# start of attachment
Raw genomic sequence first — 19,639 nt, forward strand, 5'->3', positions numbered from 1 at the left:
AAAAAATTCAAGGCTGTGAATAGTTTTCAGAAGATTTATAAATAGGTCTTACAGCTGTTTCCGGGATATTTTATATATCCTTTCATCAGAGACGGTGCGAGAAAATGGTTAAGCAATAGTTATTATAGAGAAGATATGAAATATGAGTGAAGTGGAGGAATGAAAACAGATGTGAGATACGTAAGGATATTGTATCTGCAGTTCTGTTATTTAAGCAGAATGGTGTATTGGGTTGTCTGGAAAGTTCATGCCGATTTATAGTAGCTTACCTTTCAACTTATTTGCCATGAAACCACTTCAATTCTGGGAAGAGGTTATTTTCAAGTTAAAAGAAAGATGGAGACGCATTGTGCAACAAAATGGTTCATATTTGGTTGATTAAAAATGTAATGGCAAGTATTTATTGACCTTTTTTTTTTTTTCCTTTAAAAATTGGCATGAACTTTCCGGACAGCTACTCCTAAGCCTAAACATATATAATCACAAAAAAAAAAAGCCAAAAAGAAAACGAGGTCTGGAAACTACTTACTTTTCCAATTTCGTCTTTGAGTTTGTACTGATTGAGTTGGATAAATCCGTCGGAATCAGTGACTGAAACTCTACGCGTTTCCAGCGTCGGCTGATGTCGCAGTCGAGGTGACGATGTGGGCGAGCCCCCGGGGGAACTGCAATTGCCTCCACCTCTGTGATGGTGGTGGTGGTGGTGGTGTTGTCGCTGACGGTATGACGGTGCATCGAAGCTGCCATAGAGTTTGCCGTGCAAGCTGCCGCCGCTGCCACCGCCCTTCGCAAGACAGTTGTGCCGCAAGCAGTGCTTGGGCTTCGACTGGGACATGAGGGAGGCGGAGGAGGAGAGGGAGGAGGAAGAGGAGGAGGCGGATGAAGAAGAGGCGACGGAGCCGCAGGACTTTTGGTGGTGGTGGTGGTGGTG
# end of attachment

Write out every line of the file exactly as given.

Raw genomic sequence first — 19,639 nt, forward strand, 5'->3', positions numbered from 1 at the left:
AAAAAATTCAAGGCTGTGAATAGTTTTCAGAAGATTTATAAATAGGTCTTACAGCTGTTTCCGGGATATTTTATATATCCTTTCATCAGAGACGGTGCGAGAAAATGGTTAAGCAATAGTTATTATAGAGAAGATATGAAATATGAGTGAAGTGGAGGAATGAAAACAGATGTGAGATACGTAAGGATATTGTATCTGCAGTTCTGTTATTTAAGCAGAATGGTGTATTGGGTTGTCTGGAAAGTTCATGCCGATTTATAGTAGCTTACCTTTCAACTTATTTGCCATGAAACCACTTCAATTCTGGGAAGAGGTTATTTTCAAGTTAAAAGAAAGATGGAGACGCATTGTGCAACAAAATGGTTCATATTTGGTTGATTAAAAATGTAATGGCAAGTATTTATTGACCTTTTTTTTTTTTTCCTTTAAAAATTGGCATGAACTTTCCGGACAGCTACTCCTAAGCCTAAACATATATAATCACAAAAAAAAAAAGCCAAAAAGAAAACGAGGTCTGGAAACTACTTACTTTTCCAATTTCGTCTTTGAGTTTGTACTGATTGAGTTGGATAAATCCGTCGGAATCAGTGACTGAAACTCTACGCGTTTCCAGCGTCGGCTGATGTCGCAGTCGAGGTGACGATGTGGGCGAGCCCCCGGGGGAACTGCAATTGCCTCCACCTCTGTGATGGTGGTGGTGGTGGTGGTGTTGTCGCTGACGGTATGACGGTGCATCGAAGCTGCCATAGAGTTTGCCGTGCAAGCTGCCGCCGCTGCCACCGCCCTTCGCAAGACAGTTGTGCCGCAAGCAGTGCTTGGGCTTCGACTGGGACATGAGGGAGGCGGAGGAGGAGAGGGAGGAGGAAGAGGAGGAGGCGGATGAAGAAGAGGCGACGGAGCCGCAGGACTTTTGGTGGTGGTGGTGGTGGTG